A Cape Town-based company has come up with a way of allowing coffee shops and restaurants to offer their customers sustainable, stable and free wireless access – without compromising their bottom line.
Typically, coffee shop patrons in Europe and the US get free hotspot access, but this hasn't yet become the norm in the South African market.
Barry Steyn, finance and operations director at RedButton, explains that the company has been able to develop its product with support from the Bandwidth Barn and the Cape Information Technology Initiative's (CITi) VeloCITI programme.
While entrepreneurs at heart and technically strong, the team at RedButton had limited business management skills. In 2007, they entered the VeloCITI programme which offers mentoring for IT entrepreneurs, and were soon able to launch the product to market.
Currently, RedButton has 162 hotspot sites, almost a quarter of which offer free Internet access.
RedButton's solution enables a hotspot to control when and how WiFi is given away for free. For example, a hotspot may choose to only offer free WiFi in quiet times as a way to entice further customers. Or a hotspot may choose to cap a user's access in peak times – once they reach that limit they are prompted to switch to a prepaid solution.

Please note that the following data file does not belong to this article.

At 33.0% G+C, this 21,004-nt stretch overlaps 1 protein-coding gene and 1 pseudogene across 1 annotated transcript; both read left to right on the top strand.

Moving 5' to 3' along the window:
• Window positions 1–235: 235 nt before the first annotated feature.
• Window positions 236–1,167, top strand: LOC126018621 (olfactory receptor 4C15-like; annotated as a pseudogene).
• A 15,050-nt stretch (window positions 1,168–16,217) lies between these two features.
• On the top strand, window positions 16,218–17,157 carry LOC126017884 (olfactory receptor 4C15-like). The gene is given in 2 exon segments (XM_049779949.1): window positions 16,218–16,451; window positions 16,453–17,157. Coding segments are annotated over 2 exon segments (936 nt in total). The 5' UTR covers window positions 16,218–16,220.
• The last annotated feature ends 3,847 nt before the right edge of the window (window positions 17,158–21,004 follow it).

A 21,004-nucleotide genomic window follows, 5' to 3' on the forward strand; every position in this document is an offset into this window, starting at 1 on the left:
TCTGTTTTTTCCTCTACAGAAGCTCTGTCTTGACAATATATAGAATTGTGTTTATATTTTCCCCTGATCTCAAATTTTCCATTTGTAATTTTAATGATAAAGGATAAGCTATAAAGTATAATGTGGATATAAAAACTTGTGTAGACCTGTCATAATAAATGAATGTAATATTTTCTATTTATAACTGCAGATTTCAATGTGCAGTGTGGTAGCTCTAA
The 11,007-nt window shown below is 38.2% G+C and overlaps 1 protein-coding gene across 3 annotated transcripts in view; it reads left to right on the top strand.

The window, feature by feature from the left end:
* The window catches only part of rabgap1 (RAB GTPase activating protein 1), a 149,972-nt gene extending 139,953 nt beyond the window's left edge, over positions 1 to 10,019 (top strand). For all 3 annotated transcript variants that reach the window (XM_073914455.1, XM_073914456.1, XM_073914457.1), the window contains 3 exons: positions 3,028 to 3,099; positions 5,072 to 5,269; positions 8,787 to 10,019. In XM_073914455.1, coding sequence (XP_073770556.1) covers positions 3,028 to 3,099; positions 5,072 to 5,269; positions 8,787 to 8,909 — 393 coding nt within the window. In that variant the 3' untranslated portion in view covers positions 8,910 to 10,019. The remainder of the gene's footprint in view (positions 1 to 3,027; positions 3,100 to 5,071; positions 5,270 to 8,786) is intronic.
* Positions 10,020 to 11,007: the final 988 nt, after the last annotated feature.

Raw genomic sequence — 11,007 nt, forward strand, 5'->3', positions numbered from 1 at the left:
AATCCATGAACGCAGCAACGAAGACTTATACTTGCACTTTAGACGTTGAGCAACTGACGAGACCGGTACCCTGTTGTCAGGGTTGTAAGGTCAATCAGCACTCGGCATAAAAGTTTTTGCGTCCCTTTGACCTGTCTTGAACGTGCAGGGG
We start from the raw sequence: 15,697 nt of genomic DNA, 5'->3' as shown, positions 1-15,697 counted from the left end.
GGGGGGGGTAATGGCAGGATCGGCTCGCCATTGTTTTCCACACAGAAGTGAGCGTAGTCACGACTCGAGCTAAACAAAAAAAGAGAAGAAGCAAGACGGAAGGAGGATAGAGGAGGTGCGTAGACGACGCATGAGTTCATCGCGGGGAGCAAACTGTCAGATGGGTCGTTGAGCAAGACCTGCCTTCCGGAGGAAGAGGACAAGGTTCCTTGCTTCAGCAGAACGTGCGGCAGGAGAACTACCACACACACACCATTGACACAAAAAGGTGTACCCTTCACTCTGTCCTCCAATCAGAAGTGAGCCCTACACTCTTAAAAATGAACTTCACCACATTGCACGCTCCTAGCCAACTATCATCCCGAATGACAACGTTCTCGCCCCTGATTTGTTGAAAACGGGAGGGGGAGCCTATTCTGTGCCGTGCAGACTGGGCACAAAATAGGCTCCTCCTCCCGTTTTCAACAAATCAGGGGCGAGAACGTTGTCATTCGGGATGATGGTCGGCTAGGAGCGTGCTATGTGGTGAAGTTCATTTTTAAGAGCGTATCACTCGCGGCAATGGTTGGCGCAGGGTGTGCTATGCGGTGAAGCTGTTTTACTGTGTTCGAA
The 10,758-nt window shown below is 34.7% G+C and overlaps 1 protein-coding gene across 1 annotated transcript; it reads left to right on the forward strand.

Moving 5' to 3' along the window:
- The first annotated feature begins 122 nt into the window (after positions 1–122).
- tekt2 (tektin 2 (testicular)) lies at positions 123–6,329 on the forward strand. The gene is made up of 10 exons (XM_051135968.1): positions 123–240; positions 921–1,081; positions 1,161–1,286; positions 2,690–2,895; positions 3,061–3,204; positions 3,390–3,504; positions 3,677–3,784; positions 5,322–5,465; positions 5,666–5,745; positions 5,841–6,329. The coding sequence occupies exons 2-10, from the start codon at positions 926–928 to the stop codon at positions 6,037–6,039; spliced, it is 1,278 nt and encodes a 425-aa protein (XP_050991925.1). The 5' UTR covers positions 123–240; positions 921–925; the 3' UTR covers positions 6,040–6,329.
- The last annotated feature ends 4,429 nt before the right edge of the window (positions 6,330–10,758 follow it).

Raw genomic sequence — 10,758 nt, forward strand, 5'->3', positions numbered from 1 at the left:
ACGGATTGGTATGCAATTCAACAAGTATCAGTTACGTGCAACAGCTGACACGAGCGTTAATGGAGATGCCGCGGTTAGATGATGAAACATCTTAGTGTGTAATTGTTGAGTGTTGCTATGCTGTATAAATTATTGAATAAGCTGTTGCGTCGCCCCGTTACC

"This gives the hotspot the ability to offer free access without putting their entire business at risk," says Steyn. "It protects them from customers who buy one cup of coffee and chew up all the bandwidth by downloading a lot of data. It also gives the hotspot additional marketing tools to attract customers in slow times."
According to Steyn, South Africa's telecommunications climate calls for businesses to find innovative solutions to offer a global standard of service without compromising their profitability.